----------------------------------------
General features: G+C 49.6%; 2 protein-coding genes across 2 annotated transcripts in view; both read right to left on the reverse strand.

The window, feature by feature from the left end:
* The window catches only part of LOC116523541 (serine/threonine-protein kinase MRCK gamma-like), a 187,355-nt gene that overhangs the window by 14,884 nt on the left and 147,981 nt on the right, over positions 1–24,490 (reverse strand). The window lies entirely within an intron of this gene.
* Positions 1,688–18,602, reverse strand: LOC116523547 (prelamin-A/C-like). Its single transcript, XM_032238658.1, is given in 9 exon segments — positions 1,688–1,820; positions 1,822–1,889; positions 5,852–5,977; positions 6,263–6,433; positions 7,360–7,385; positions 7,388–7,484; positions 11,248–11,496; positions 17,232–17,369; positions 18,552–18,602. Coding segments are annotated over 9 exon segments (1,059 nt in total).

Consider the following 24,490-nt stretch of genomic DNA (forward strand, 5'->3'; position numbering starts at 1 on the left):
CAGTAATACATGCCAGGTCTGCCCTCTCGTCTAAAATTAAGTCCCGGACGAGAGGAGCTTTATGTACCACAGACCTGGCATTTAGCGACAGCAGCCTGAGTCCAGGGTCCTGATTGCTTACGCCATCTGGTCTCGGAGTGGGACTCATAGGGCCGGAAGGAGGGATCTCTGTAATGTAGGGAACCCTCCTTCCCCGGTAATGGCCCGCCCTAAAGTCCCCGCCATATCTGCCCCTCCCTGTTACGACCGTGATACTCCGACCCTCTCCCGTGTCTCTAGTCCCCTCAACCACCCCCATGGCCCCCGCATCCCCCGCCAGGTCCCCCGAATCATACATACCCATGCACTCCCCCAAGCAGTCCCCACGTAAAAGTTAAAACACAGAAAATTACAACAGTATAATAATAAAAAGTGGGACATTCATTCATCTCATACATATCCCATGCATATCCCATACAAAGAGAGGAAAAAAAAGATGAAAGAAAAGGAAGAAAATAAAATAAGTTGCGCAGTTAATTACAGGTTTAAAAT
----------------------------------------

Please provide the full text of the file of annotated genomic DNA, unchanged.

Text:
General features: G+C 49.6%; 2 protein-coding genes across 2 annotated transcripts in view; both read right to left on the reverse strand.

The window, feature by feature from the left end:
* The window catches only part of LOC116523541 (serine/threonine-protein kinase MRCK gamma-like), a 187,355-nt gene that overhangs the window by 14,884 nt on the left and 147,981 nt on the right, over positions 1–24,490 (reverse strand). The window lies entirely within an intron of this gene.
* Positions 1,688–18,602, reverse strand: LOC116523547 (prelamin-A/C-like). Its single transcript, XM_032238658.1, is given in 9 exon segments — positions 1,688–1,820; positions 1,822–1,889; positions 5,852–5,977; positions 6,263–6,433; positions 7,360–7,385; positions 7,388–7,484; positions 11,248–11,496; positions 17,232–17,369; positions 18,552–18,602. Coding segments are annotated over 9 exon segments (1,059 nt in total).

Consider the following 24,490-nt stretch of genomic DNA (forward strand, 5'->3'; position numbering starts at 1 on the left):
CAGTAATACATGCCAGGTCTGCCCTCTCGTCTAAAATTAAGTCCCGGACGAGAGGAGCTTTATGTACCACAGACCTGGCATTTAGCGACAGCAGCCTGAGTCCAGGGTCCTGATTGCTTACGCCATCTGGTCTCGGAGTGGGACTCATAGGGCCGGAAGGAGGGATCTCTGTAATGTAGGGAACCCTCCTTCCCCGGTAATGGCCCGCCCTAAAGTCCCCGCCATATCTGCCCCTCCCTGTTACGACCGTGATACTCCGACCCTCTCCCGTGTCTCTAGTCCCCTCAACCACCCCCATGGCCCCCGCATCCCCCGCCAGGTCCCCCGAATCATACATACCCATGCACTCCCCCAAGCAGTCCCCACGTAAAAGTTAAAACACAGAAAATTACAACAGTATAATAATAAAAAGTGGGACATTCATTCATCTCATACATATCCCATGCATATCCCATACAAAGAGAGGAAAAAAAAGATGAAAGAAAAGGAAGAAAATAAAATAAGTTGCGCAGTTAATTACAGGTTTAAAAT